The front page of the Seattle Times has a story about a driver convicted of drunk driving 12 times, now going on 13. It’s a tragic and horrifying story. It should also be an opportunity for broadening our analysis of the problem.
Serial drunk driving tends be treated as either a failure of the judicial system or as a problem of addiction, both of which are partially right. We might also take a closer look at the design of our cities, because they help create this kind of thing. If we’re going to sell alcohol widely — a notoriously powerful drug that impairs motor skill and judgment, and that is lethal in large quantities — then perhaps it’s not a great idea for us to require by law that alcohol purveyors provide parking. But we do.
Finding this article interesting? Donate now to support our independent research!
Let that sink in. We don’t let bar owners decide whether to provide parking for patrons or how much—we force them to do it and we spell out the quantities. And in most every community in the Northwest, it’s provided gratis for patrons. It’s probably the single best example of land use code that is clearly not in the public interest, and yet it is nearly ubiquitous.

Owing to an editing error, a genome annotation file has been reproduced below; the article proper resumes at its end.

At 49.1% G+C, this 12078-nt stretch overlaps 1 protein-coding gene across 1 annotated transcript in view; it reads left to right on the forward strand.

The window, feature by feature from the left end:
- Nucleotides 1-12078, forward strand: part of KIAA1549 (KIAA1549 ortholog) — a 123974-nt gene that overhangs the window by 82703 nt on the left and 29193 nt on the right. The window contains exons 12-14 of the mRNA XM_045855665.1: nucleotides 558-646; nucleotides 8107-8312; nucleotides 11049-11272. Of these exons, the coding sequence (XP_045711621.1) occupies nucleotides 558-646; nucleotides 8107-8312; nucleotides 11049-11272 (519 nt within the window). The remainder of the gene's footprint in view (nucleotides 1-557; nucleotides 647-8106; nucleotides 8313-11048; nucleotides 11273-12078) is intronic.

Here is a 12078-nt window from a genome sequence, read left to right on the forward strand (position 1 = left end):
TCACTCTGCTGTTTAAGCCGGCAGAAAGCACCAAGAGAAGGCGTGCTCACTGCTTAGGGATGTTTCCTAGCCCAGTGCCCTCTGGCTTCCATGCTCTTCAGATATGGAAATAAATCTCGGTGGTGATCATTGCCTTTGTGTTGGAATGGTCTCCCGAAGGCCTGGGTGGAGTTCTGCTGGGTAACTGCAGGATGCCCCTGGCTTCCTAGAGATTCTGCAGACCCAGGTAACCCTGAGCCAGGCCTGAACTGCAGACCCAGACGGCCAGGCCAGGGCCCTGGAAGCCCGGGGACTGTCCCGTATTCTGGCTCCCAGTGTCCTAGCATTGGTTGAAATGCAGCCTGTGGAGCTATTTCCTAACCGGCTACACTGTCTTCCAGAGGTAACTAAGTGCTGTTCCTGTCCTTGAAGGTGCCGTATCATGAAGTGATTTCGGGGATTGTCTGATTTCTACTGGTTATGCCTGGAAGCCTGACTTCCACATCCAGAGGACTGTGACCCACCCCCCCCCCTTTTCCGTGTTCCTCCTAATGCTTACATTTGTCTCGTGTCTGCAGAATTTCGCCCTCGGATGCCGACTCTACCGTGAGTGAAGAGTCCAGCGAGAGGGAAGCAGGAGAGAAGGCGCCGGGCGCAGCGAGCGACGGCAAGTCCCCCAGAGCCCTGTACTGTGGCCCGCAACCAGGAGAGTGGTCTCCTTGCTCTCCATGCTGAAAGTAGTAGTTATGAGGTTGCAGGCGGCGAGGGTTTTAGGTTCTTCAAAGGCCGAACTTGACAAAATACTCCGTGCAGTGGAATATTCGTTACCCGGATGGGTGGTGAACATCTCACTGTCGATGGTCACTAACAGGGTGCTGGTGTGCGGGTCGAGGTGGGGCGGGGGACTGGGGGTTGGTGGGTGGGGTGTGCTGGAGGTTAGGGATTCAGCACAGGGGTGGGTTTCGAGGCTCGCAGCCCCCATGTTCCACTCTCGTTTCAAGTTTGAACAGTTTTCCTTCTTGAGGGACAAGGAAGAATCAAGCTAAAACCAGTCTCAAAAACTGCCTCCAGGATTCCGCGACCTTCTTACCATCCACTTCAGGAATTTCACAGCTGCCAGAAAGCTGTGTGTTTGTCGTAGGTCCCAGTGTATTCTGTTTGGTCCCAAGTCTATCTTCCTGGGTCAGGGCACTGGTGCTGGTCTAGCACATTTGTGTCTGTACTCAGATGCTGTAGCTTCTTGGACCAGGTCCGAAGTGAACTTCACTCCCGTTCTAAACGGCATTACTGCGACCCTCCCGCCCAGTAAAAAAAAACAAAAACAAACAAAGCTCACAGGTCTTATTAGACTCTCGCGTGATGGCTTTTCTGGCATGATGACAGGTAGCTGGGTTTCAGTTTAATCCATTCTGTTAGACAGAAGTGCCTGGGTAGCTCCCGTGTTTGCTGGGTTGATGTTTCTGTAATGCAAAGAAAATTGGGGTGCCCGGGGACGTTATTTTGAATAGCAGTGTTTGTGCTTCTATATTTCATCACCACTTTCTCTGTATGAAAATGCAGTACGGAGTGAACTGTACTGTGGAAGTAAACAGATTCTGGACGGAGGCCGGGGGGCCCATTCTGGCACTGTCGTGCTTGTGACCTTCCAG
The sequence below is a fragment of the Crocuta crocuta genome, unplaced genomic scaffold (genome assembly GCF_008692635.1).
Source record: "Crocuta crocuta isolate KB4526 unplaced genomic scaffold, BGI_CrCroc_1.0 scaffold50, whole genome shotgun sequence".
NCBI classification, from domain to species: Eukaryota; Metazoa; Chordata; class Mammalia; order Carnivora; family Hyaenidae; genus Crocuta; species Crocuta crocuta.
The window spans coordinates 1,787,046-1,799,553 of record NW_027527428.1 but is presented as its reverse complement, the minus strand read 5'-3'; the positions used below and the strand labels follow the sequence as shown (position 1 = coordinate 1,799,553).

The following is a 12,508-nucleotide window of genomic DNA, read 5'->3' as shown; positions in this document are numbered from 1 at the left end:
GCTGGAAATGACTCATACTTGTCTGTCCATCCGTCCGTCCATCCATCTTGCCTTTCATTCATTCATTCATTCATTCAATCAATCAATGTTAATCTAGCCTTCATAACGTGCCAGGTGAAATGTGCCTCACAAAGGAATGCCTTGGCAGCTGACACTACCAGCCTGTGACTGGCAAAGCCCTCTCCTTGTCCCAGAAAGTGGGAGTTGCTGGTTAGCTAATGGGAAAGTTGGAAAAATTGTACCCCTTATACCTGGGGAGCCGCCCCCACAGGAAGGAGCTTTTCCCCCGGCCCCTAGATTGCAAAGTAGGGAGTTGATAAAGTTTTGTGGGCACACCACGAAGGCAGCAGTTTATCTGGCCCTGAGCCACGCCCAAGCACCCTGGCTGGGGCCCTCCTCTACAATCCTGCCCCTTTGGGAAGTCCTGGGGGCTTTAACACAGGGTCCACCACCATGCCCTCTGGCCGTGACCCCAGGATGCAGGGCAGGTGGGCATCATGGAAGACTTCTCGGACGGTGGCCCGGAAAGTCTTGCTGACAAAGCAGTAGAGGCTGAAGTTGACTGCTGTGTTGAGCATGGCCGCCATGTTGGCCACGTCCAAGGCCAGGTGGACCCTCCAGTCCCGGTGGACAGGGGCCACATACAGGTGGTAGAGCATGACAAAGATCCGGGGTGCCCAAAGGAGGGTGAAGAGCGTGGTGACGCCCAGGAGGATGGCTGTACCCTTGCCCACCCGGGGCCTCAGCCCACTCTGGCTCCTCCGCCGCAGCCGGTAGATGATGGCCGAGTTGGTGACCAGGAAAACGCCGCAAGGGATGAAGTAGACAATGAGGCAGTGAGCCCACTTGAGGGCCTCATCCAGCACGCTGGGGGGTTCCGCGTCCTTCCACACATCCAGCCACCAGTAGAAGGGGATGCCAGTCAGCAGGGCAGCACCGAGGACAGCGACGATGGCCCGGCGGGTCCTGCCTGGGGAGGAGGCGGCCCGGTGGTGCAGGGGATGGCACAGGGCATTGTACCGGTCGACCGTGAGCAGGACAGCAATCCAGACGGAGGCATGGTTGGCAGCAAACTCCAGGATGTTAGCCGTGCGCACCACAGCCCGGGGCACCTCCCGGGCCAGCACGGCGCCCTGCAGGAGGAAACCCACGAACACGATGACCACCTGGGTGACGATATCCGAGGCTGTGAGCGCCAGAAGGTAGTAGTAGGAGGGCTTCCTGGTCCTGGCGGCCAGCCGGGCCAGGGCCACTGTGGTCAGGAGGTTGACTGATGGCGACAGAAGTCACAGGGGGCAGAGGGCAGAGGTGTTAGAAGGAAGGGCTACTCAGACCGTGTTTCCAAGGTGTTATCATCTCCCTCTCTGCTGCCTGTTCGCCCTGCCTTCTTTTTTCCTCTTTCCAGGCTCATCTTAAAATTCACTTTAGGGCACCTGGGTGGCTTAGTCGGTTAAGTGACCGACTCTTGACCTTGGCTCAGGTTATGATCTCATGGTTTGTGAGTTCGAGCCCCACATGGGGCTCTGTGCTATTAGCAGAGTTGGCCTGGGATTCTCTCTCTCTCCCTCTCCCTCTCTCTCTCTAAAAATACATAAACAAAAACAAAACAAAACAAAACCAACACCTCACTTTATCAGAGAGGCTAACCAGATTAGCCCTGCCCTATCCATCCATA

Luckily, reform is easy. All you need is a black magic marker in the hands of your city council. Here’s how the proceedings might go:
Council president: “Please turn to the section of the land use code on “parking minimums at drinking establishments.”
[sound of paper rustling]
Council president: “Okay, strike that section out. Next order of business?”
Or if we wanted to get really serious about discouraging drunk driving, we might add something back into the code: a prohibition against providing parking at bars.
I don’t want to be accused of hiding the ball, so here’s the rest of the story. There are an array of factors that can reduce or eliminate the number of parking spaces required at bars. Existing land uses are grandfathered in, and so are existing buildings in many cases. Historic preservation zones overlay other zoning codes, as do pedestrian zones, and so on. In a few instances, bicycle racks can actually substitute for a portion of the spaces. Still, the basic rule is the same in both Seattle and Portland: bars must provide 1 parking space per 250 square feet of floor space.